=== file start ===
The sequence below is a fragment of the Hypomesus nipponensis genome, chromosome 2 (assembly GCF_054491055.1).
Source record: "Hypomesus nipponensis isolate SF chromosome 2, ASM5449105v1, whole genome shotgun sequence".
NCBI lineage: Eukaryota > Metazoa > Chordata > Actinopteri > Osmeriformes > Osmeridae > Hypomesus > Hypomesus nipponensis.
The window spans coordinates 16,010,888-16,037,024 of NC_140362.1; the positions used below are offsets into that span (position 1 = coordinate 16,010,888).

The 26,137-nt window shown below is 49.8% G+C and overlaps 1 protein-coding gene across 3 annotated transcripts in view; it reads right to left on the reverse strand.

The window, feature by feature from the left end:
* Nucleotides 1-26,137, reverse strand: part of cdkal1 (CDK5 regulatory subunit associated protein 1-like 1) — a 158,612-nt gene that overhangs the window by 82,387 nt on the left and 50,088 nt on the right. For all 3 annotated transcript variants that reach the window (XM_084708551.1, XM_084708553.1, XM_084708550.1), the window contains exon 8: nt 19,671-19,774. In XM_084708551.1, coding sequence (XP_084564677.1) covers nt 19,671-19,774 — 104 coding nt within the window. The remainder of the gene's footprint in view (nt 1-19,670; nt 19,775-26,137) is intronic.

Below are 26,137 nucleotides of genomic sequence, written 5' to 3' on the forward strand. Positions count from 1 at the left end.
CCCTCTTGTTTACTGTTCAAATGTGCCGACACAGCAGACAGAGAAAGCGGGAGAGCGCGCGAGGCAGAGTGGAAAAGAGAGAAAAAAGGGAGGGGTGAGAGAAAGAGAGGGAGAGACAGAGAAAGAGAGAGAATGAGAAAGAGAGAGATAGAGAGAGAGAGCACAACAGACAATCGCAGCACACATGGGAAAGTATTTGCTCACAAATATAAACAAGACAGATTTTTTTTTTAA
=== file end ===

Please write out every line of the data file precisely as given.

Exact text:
The sequence below is a fragment of the Hypomesus nipponensis genome, chromosome 2 (assembly GCF_054491055.1).
Source record: "Hypomesus nipponensis isolate SF chromosome 2, ASM5449105v1, whole genome shotgun sequence".
NCBI lineage: Eukaryota > Metazoa > Chordata > Actinopteri > Osmeriformes > Osmeridae > Hypomesus > Hypomesus nipponensis.
The window spans coordinates 16,010,888-16,037,024 of NC_140362.1; the positions used below are offsets into that span (position 1 = coordinate 16,010,888).

The 26,137-nt window shown below is 49.8% G+C and overlaps 1 protein-coding gene across 3 annotated transcripts in view; it reads right to left on the reverse strand.

The window, feature by feature from the left end:
* Nucleotides 1-26,137, reverse strand: part of cdkal1 (CDK5 regulatory subunit associated protein 1-like 1) — a 158,612-nt gene that overhangs the window by 82,387 nt on the left and 50,088 nt on the right. For all 3 annotated transcript variants that reach the window (XM_084708551.1, XM_084708553.1, XM_084708550.1), the window contains exon 8: nt 19,671-19,774. In XM_084708551.1, coding sequence (XP_084564677.1) covers nt 19,671-19,774 — 104 coding nt within the window. The remainder of the gene's footprint in view (nt 1-19,670; nt 19,775-26,137) is intronic.

Below are 26,137 nucleotides of genomic sequence, written 5' to 3' on the forward strand. Positions count from 1 at the left end.
CCCTCTTGTTTACTGTTCAAATGTGCCGACACAGCAGACAGAGAAAGCGGGAGAGCGCGCGAGGCAGAGTGGAAAAGAGAGAAAAAAGGGAGGGGTGAGAGAAAGAGAGGGAGAGACAGAGAAAGAGAGAGAATGAGAAAGAGAGAGATAGAGAGAGAGAGCACAACAGACAATCGCAGCACACATGGGAAAGTATTTGCTCACAAATATAAACAAGACAGATTTTTTTTTTAA